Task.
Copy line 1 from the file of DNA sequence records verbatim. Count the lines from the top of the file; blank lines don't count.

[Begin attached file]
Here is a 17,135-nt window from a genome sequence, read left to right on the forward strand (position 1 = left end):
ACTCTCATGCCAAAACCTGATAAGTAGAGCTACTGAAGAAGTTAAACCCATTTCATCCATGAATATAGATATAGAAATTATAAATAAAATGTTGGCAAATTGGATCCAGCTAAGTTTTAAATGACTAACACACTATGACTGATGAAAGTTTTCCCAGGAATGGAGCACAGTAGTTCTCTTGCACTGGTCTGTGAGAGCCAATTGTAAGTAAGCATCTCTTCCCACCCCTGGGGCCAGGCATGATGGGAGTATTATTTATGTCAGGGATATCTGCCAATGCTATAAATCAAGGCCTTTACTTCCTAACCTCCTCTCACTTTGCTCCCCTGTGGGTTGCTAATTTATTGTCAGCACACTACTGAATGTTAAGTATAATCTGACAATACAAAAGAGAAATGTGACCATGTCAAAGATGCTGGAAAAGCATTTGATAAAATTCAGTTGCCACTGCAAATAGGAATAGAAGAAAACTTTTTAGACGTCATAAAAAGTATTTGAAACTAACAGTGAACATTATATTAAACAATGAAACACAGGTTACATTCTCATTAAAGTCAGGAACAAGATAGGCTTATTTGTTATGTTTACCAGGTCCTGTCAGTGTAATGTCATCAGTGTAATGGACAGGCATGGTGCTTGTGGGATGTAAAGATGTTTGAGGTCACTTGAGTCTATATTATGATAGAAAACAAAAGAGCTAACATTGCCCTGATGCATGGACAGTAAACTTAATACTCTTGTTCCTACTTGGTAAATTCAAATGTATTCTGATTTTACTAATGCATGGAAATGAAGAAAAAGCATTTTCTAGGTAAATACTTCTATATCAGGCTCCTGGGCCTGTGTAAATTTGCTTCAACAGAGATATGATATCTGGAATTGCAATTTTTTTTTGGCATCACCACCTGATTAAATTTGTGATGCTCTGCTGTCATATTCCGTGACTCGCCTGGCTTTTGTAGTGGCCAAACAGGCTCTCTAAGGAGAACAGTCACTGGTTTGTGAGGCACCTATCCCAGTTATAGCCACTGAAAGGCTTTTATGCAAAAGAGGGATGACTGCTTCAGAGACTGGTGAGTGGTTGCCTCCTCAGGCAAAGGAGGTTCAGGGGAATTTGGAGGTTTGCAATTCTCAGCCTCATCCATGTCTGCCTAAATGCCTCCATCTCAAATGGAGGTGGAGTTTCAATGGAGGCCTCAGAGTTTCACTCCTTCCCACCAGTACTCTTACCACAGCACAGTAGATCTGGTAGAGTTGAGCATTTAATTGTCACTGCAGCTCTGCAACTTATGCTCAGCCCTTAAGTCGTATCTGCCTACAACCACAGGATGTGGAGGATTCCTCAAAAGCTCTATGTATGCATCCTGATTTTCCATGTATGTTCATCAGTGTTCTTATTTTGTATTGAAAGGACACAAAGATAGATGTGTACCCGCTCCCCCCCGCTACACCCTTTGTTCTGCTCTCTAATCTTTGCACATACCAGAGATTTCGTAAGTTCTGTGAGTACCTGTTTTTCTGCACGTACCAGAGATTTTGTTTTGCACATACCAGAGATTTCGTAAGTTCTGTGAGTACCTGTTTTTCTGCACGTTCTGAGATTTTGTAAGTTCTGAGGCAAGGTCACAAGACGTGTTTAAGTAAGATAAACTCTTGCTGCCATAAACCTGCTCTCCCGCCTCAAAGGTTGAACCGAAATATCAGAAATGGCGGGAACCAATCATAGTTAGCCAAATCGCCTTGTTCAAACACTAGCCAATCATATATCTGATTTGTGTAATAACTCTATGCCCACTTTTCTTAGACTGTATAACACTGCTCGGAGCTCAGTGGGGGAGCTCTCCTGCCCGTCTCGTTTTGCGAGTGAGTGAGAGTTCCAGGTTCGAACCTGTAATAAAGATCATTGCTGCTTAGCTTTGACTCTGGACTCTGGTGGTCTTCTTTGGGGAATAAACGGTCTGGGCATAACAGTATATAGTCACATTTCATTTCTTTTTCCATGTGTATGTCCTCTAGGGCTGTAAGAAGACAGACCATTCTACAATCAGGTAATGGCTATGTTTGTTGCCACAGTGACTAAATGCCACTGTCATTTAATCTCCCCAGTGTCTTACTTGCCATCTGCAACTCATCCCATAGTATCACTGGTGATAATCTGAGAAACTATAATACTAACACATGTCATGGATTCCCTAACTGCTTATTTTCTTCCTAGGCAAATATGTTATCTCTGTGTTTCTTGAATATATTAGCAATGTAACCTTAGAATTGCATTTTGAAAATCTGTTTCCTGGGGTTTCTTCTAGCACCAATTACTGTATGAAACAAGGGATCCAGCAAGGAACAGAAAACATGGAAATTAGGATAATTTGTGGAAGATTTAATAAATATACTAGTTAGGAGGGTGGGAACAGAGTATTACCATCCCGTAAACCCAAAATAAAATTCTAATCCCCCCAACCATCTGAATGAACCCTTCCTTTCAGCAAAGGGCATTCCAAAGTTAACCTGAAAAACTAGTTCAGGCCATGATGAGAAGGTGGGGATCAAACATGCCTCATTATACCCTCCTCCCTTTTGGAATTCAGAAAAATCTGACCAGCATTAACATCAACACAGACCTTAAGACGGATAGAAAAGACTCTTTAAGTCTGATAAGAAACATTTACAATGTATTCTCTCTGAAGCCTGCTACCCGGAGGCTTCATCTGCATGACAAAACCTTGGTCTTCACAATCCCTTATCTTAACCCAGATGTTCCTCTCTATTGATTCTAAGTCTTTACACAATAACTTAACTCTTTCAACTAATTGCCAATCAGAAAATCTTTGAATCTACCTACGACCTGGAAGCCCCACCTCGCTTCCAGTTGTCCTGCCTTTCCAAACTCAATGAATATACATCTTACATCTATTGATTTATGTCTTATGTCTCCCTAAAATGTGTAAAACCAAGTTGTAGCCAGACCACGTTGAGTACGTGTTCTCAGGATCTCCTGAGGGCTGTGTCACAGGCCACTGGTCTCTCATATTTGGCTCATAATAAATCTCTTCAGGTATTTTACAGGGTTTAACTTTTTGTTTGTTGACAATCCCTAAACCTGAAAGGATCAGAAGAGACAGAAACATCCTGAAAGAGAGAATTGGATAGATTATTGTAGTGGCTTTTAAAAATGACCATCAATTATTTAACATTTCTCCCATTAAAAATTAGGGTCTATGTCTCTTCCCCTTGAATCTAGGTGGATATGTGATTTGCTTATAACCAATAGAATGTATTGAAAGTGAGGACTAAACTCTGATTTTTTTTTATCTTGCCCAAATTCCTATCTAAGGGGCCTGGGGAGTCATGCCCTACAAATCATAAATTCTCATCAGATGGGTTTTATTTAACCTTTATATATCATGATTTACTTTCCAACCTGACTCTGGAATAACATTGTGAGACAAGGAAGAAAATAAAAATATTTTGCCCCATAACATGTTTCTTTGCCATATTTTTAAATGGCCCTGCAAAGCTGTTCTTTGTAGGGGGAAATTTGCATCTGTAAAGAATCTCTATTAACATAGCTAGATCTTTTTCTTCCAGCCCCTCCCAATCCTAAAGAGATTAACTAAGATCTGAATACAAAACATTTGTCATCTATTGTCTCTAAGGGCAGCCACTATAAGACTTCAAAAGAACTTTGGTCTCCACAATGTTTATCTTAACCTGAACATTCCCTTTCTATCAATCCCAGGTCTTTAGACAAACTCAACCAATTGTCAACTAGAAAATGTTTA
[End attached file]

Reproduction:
Here is a 17,135-nt window from a genome sequence, read left to right on the forward strand (position 1 = left end):